Flipping fish adapt to land living (w/ Video)

Researchers have found that the amphibious mangrove rivulus performs higher force jumps on land than some other fishes that end up on land. This new study shows that unlike the largemouth bass, which makes very few excursions on land, the mangrove rivulus, which can live out of water for extended periods, has a strong jumping technique on land to locate new food resources, avoid predators, escape poor water conditions and also to return to the water.

A team of researchers headed by Benjamin Perlman at Wake Forest University in the United States, filmed juvenile largemouth bass and amphibious rivulus jumping off a force plate when startled with the end of a stick, and then compared the forces of their jumps.

The largemouth bass uses a common jumping technique to return to the water when stranded on land, a "c-jump", so called because it creates a "c" form with the body. The mangrove rivulus on the other hand does a "tail flip", whereby it flips its head over its body towards the tail end to jump away from a .

The fish lift the head and tail up off the ground toward each other, creating a "c" shape with the body. Credit: Benjamin Perlman and Sandy Kawano

The researchers found striking differences in these fish's jumping forces: the bass generates forces mostly in the vertical direction, which means that it basically just goes up without moving sideways; the mangrove rivulus generates the greatest forces in the antero-posterior (front-back) and medio-lateral (side-to-side) dimensions, which allows it to effectively move in a particular direction.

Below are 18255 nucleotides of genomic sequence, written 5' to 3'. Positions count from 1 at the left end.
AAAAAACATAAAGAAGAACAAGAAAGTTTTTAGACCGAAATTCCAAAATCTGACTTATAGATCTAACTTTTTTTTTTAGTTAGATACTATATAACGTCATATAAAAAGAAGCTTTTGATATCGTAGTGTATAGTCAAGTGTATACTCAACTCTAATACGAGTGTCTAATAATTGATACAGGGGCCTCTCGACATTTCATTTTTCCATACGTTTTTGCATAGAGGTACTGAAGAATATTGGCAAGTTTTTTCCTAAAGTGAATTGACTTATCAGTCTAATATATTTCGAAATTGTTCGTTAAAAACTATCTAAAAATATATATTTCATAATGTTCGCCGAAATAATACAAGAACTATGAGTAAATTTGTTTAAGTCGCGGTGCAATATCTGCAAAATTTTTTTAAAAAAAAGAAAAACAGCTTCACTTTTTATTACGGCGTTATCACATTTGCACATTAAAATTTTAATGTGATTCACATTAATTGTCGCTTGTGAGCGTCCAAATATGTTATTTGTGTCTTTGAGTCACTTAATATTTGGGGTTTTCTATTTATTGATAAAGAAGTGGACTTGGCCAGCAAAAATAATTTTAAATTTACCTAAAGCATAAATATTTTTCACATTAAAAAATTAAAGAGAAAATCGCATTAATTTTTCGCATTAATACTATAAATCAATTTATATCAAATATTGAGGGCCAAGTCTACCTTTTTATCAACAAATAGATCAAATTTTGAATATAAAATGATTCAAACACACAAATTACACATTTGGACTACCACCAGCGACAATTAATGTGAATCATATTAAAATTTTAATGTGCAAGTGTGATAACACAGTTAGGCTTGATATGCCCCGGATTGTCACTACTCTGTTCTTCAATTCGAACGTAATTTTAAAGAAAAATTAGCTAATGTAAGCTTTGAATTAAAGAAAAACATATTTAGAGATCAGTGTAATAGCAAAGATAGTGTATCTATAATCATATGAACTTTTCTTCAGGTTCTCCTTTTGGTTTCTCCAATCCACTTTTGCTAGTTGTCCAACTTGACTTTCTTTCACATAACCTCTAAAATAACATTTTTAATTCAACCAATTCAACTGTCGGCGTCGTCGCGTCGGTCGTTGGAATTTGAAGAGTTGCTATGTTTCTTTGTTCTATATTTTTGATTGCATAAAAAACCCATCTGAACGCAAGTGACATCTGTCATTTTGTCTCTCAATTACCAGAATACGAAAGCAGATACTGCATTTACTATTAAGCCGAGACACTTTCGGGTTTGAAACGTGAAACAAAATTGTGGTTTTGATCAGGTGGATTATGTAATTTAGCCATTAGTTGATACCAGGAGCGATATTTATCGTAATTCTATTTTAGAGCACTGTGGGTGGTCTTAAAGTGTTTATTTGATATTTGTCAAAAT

Benjamin Perlman said: "Bass are very poor performers at jumping on land, as expected since they very rarely make terrestrial excursions. The amphibious rivulus is better adapted to land living and capable of directing its jumps on land using more forceful jumps".

The fish lie on the side or along the ventral surface and lift the head off the ground, rotate it over the body towards the tail end and jump away. Credit: Benjamin Perlman and Sandy Kawano

Mangrove rivulus, which can live out of the water for extended periods of time (days or weeks, as long as the conditions are moist), uses its specialised jumping technique when water has low oxygen concentrations or high levels of , or to escape and search for terrestrial prey such as crickets. Bass are only temporarily stranded on land when chased out of the water by a predator, caught in a current and washed onto land, or leaping out of the water to catch a fly or other prey.

The fish move the head and tail into the ground, creating a "c" shape with the body. Credit: Benjamin Perlman and Sandy Kawano

The juvenile largemouth bass "c-jump": the fish either lift the head and tail up off the ground toward each other or move them both into the ground, creating a "c" shape with the body. The mangrove rivulus "tail flip": the lie on the side or along the ventral surface and lift the head off the ground, rotate it over the body towards the tail end and jump away.


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More information: This work will be presented at 10:30 on Friday 5th July 2013.
Citation: Flipping fish adapt to land living (w/ Video) (2013, July 5) retrieved 21 June 2021 from https://phys.org/news/2013-07-flipping-fish-video.html
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